I’m looking forward to the next lecture in this series by Professor Ludger Viefhues-Bailey, which is taking place this Thursday, March 10, at 5:30 in Joy 117, entitled “Religious Liberties for Illiberal Purposes: Theorizing Religious Liberty Claims” and for other events like this at UWT that will also bring greater depth to my education.

 

-LeeAnn Huezo

PPPA Student

Unfinished Sentences

On January 27th, Professor Angelina Godoy, Director of the UW Center for Human Rights, and Emily Williard, PhD Student in the Jackson School, joined the campus for a talk entitled “Unfinished Sentences: Seeking Justice in El Salvador.” The presentation discussed the amazing work of the UW Human Rights Center, which  connects students, scholars, activists and affected communities in the pursuit of justice in the aftermath of El Salvador’s civil war (http://unfinishedsentences.org).

 

In their presentation, Professor Godoy explained the genesis of the ‘Unfinished Sentences’ project and described the complexities of human rights work in El Salvador. Her presentation featured UW students developing video archives and narratives about the disappearances throughout the civil war. Professor Godoy explained the significant obstacles to constructing a history of violence during this internecine conflict and, occasionally, the joy at reconnecting long-lost family members. She discussed the powerful collaborative work between the UWHCR, domestic advocacy groups, and local communities working in the wake of devastation. The talk emphasized UWCHR’s pursuit of additional documentation of the American role in the civil war. Emily Williard described the challenge of amassing and analyzing documents from the State Department, CIA, and other governmental entities in order to construct an image of the conflict in El Savaldor.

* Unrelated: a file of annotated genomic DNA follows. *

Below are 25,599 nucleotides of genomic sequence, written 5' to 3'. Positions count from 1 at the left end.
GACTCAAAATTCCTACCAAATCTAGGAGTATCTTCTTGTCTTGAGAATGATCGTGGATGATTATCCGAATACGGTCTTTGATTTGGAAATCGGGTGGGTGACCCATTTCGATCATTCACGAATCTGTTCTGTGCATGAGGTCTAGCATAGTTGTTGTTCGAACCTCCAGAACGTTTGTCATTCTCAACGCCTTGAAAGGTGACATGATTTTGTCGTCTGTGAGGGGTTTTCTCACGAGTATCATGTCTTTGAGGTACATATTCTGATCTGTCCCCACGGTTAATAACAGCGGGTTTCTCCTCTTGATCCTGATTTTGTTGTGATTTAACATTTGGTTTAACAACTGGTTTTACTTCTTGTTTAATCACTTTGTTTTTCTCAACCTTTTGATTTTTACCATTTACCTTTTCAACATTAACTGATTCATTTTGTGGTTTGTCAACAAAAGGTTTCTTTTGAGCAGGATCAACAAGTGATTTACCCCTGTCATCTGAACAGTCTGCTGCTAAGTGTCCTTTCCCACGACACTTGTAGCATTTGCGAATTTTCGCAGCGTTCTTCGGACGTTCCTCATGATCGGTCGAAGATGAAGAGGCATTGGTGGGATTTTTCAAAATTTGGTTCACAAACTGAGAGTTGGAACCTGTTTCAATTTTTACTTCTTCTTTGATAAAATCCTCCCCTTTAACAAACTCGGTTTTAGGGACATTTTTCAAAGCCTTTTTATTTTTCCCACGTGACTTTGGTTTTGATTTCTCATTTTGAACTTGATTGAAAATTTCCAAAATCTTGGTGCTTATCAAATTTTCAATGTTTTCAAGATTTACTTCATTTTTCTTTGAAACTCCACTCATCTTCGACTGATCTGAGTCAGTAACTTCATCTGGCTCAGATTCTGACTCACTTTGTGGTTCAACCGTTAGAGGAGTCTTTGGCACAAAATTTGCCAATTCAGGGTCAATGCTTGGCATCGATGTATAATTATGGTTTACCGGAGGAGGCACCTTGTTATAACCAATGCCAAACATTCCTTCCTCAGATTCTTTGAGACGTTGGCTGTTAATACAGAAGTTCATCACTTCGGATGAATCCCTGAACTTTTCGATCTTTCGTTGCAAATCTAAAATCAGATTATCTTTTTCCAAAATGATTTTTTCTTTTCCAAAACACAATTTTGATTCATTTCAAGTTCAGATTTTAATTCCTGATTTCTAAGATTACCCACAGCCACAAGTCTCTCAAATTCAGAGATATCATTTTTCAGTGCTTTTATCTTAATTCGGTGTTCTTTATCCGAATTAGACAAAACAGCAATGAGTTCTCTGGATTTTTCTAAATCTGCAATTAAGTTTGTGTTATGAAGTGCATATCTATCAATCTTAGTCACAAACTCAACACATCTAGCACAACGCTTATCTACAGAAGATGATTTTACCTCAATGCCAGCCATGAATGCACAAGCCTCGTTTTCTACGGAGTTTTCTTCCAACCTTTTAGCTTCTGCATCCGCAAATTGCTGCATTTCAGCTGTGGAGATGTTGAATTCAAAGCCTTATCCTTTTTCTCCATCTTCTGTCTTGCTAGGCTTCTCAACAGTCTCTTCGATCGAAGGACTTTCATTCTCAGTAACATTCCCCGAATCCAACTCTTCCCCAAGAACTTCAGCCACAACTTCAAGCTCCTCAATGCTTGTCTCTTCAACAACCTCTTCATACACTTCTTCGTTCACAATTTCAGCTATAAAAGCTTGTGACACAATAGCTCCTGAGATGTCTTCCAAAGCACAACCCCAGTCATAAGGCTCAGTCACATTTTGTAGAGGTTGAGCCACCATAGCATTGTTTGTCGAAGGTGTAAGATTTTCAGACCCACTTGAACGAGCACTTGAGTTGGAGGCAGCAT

The presentation also gave UW-Tacoma students the opportunity to ask questions about multiple aspects of the human rights context in El Salvador, the work of the Center, and the role concerned students could play in the future. Angelina and Emily shared their vision of the Center, helped the audience understand the legacy of the civil war, and described the Center’s numerous opportunities for undergraduate and graduate work (http://humanrights.washington.edu/resources/internships-volunteer-opportunities/). In general, the presentation provided students the opportunity to see an example of human rights work in action, to see the powerful effect it can have on the victims of violence, and witness the university’s contribution to this process. The event offered UW-Tacoma students an opportunity to learn about human rights efforts, but also created a space for a collective response to the fear and intimidation that often accompanies human rights work.